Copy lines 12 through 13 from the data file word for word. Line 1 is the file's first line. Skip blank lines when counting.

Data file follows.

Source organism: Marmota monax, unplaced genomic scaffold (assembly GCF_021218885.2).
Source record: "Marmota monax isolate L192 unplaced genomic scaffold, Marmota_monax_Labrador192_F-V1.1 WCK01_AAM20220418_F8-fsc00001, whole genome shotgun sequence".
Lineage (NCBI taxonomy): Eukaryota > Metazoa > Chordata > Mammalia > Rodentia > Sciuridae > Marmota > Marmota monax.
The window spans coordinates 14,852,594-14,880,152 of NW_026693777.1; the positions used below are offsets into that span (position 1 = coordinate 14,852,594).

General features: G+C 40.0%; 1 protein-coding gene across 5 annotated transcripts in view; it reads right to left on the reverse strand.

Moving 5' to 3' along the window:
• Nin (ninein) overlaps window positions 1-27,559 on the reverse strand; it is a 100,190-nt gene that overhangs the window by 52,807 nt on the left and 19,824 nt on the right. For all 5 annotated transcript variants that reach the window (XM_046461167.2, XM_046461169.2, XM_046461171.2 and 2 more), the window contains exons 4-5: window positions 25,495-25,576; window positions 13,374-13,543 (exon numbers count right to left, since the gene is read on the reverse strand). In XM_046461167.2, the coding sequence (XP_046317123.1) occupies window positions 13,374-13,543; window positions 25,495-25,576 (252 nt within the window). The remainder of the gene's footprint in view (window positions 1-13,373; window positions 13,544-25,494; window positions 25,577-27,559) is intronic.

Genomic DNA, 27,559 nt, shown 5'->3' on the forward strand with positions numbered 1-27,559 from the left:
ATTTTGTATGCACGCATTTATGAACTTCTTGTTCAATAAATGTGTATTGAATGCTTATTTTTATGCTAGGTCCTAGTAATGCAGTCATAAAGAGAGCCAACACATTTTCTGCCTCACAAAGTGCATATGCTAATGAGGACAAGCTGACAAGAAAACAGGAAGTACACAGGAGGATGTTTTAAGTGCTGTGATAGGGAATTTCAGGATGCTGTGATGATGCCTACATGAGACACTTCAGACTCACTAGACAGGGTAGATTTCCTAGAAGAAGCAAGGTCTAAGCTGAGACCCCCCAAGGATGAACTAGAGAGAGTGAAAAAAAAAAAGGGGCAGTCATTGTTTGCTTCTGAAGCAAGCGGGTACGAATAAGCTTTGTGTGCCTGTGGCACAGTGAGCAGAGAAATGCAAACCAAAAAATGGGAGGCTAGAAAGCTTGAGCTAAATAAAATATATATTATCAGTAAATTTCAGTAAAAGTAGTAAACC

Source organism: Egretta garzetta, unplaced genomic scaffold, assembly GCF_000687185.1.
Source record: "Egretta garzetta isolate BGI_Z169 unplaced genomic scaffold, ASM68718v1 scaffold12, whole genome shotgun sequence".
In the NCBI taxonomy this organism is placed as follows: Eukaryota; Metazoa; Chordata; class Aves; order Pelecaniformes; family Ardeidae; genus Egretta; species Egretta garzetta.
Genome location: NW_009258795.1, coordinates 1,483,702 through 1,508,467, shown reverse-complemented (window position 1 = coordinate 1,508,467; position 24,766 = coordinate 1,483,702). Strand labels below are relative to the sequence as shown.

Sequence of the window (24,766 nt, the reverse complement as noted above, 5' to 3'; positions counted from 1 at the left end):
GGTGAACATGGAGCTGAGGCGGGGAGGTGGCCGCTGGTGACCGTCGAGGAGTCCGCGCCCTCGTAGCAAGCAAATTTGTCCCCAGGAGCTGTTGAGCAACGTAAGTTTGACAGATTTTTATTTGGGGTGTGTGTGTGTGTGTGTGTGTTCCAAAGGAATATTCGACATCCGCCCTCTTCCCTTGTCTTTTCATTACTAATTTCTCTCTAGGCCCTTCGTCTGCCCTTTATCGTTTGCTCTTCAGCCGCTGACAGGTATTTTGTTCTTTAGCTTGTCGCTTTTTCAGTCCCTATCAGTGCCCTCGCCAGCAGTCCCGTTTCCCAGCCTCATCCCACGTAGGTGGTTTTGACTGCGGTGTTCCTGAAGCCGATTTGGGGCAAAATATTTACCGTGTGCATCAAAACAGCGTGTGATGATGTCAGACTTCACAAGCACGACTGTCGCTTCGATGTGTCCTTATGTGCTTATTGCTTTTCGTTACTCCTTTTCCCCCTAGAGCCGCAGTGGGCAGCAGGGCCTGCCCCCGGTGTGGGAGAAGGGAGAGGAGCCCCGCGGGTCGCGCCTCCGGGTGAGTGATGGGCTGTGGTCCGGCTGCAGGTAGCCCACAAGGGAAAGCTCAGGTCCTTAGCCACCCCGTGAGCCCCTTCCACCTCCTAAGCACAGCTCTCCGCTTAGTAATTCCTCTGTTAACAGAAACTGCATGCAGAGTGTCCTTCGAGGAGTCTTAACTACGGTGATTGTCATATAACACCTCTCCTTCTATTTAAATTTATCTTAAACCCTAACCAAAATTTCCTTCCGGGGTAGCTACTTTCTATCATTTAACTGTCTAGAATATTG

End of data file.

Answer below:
In the NCBI taxonomy this organism is placed as follows: Eukaryota; Metazoa; Chordata; class Aves; order Pelecaniformes; family Ardeidae; genus Egretta; species Egretta garzetta.
Genome location: NW_009258795.1, coordinates 1,483,702 through 1,508,467, shown reverse-complemented (window position 1 = coordinate 1,508,467; position 24,766 = coordinate 1,483,702). Strand labels below are relative to the sequence as shown.